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Education Opinion

Why Education is Not “The Civil Rights Issue of Our Time”

By Meira Levinson — January 20, 2011 3 min read
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Note: Meira Levinson, an assistant professor at the Harvard Graduate School of Education, is guest-posting this week.

Yesterday, I wrote about what schools could do to promote “civil dialogue"--our nation’s current favorite catch-phrase, until it gets buried by the next 24-hour news cycle. I’ve also been thinking about another catch-phrase for a while now: namely, the claim that education is the “civil rights issue of our time.” I gave a talk about this at the Harvard Graduate School of Education’s Convocation ceremony last May. With Rick’s unwitting indulgence (when the cat’s away...), I’m going to share a condensed version of those thoughts here, as I’m curious how the larger world of RHSU followers reacts.

I’ve been struck by the astounding bipartisan resonance of this phrase, that education is the “civil rights issue of our time.” President Barack Obama and Secretary of Education Arne Duncan have both invoked the phrase from the left, as have President George W. Bush, Abigail and Stephen Thernstrom, and Rod Paige on the right.

Issues are important, sure--but they can be dealt with relatively passively, through discussion, negotiation, and policy tweaks. “Issues” don’t scream injustice or demand great sacrifice. I contend that education is instead the “civil rights struggle of our day” because of the massive injustice that lies at its core. Many young people in this country suffer the daily injustices of

• attending schools that teach them how to fail--and teach them they will fail--rather than how to succeed.
• being told that their knowledge, passions, and talents are irrelevant in the face of others’ standards and expectations.
• attending schools that treat them more as inmates than as valued community members and developing learners.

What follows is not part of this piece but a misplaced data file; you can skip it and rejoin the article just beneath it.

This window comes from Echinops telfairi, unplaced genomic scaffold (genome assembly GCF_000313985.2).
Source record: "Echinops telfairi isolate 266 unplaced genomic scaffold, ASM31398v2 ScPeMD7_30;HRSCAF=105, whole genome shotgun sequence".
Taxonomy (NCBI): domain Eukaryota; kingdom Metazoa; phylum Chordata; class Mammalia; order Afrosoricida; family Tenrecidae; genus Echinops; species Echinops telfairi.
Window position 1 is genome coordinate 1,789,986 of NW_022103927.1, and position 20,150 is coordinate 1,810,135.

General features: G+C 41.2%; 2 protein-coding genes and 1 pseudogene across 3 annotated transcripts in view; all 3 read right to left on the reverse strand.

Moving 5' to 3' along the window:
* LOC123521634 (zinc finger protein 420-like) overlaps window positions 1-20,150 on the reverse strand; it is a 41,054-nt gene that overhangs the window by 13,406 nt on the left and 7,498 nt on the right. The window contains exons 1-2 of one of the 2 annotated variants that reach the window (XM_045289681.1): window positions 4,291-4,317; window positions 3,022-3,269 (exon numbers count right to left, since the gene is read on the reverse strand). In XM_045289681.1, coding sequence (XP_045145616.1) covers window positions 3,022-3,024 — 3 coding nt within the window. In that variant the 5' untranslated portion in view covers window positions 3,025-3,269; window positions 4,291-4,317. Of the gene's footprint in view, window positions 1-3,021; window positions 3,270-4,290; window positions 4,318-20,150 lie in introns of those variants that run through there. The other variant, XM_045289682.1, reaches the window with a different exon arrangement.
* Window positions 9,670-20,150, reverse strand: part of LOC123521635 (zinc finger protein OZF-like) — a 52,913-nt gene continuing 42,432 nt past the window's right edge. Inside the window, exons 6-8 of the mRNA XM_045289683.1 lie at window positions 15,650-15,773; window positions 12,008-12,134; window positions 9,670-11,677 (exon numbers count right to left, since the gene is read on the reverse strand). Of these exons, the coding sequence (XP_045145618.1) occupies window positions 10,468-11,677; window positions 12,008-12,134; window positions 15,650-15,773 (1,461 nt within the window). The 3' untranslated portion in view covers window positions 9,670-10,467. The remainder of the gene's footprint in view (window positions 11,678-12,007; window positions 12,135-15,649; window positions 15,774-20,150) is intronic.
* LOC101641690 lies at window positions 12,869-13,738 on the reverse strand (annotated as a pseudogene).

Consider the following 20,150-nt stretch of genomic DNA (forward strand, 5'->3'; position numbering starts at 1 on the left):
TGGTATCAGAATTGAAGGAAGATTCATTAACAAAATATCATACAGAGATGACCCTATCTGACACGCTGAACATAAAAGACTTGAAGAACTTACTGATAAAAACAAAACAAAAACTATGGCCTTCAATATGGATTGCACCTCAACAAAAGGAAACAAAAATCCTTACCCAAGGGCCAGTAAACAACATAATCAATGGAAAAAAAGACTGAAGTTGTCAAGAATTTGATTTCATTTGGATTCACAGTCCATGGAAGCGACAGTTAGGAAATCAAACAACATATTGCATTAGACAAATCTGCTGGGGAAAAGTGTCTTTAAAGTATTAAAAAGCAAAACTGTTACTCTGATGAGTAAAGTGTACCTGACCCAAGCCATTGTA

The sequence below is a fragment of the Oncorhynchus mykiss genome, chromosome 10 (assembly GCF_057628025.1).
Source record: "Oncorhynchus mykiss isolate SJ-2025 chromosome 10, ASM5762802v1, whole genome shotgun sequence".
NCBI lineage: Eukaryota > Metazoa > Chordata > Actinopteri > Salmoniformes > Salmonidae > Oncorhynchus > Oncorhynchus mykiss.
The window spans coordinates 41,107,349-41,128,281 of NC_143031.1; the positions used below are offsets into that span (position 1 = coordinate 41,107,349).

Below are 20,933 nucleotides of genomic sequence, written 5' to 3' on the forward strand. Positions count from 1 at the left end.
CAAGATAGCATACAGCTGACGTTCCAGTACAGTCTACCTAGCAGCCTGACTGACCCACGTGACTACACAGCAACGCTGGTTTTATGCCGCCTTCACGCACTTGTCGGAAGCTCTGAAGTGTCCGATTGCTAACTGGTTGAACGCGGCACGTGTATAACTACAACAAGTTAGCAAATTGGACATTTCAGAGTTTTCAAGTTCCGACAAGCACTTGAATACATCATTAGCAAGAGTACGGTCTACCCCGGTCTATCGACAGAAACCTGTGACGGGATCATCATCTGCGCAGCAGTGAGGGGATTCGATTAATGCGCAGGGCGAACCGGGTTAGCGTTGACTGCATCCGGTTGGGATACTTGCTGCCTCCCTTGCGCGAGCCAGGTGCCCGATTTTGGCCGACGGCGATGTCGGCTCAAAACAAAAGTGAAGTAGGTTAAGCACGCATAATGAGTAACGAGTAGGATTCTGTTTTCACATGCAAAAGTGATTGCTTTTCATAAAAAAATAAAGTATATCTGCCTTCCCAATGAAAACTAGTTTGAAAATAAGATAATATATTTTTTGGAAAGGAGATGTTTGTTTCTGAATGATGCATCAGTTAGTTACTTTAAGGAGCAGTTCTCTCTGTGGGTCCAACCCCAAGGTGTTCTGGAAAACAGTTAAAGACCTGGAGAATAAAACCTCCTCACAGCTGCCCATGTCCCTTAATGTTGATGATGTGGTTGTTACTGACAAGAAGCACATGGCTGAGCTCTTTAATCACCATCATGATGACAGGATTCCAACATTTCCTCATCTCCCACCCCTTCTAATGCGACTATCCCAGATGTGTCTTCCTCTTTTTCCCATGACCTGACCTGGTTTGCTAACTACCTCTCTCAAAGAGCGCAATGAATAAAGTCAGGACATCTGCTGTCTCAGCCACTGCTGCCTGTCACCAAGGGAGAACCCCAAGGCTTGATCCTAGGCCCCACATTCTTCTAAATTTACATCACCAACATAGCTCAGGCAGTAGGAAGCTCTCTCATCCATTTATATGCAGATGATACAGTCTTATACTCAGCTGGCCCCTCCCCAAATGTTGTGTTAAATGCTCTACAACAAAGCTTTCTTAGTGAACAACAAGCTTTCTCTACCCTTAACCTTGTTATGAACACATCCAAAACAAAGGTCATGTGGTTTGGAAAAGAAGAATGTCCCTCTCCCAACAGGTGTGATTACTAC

• attending schools with no libraries, no playgrounds, and not even doors on the bathrooms or toilet paper in the stalls.
risking their lives daily as they walk to and from school, while politicians dismiss school bus service as being too expensive to take to scale.

We should have the confidence to name these injustices, loudly. We should also have the confidence to demand that all Americans share the burden and sacrifices of this fight. Civil rights struggles can’t and shouldn’t be fought solely by educators, or solely in the urban core. These challenges have to be assumed by us all.

Moving from “issue” to “struggle” also raises the stakes. Let’s say that in the course of waging this struggle, kids from all walks of life--wealthy, poor, white, black, Hispanic, Asian, gay, straight, immigrant, native born, Native American, with and without special needs, bilingual, monolingual, rural, suburban, urban--got equally high test scores. Would that satisfy us that we could stop waging this civil rights struggle? I don’t think so. Equal test scores are not in fact our goal. It is far too easy to be bought off by symbolic and partial progress. In this respect, I am reminded of the belief of many of my former eighth grade students that “not having to sit at the back of the bus” is the accomplishment worth celebrating.

I don’t even think that “college and career” are enough. Success in college and careers brings students to the front of the bus. But--to push this metaphor possibly beyond the point of no return--they don’t ensure the quality of the ride, nor do they enable riders to reroute the bus’ ultimate destination.

To do this, we need to think about schools as places that teach students themselves to take on the civil rights struggle. In this respect, to return to my theme of the past two days, schools need to teach students civic skills and motivate them to take civic action. Most current and former civil rights movements are and were fought by the oppressed themselves--by people fighting for their own rights. They have (and had) allies, but the movements were necessarily and appropriately led by those seeking more rights for themselves. We treat education differently, seeing adults as the appropriate actors on behalf of youth. This shouldn’t be the case. If we believe in this fight, then we should be activists with youth, which also means that we need to help empower youth. This is an ambitious conception of what schools should be doing. But we need to be ambitious. There are some schools and programs in our midst that are already doing this kind of work. Let’s help all schools empower young people with tools to fight the civil rights struggle of our and their time alongside us.

--Meira Levinson

The opinions expressed in Rick Hess Straight Up are strictly those of the author(s) and do not reflect the opinions or endorsement of Editorial Projects in Education, or any of its publications.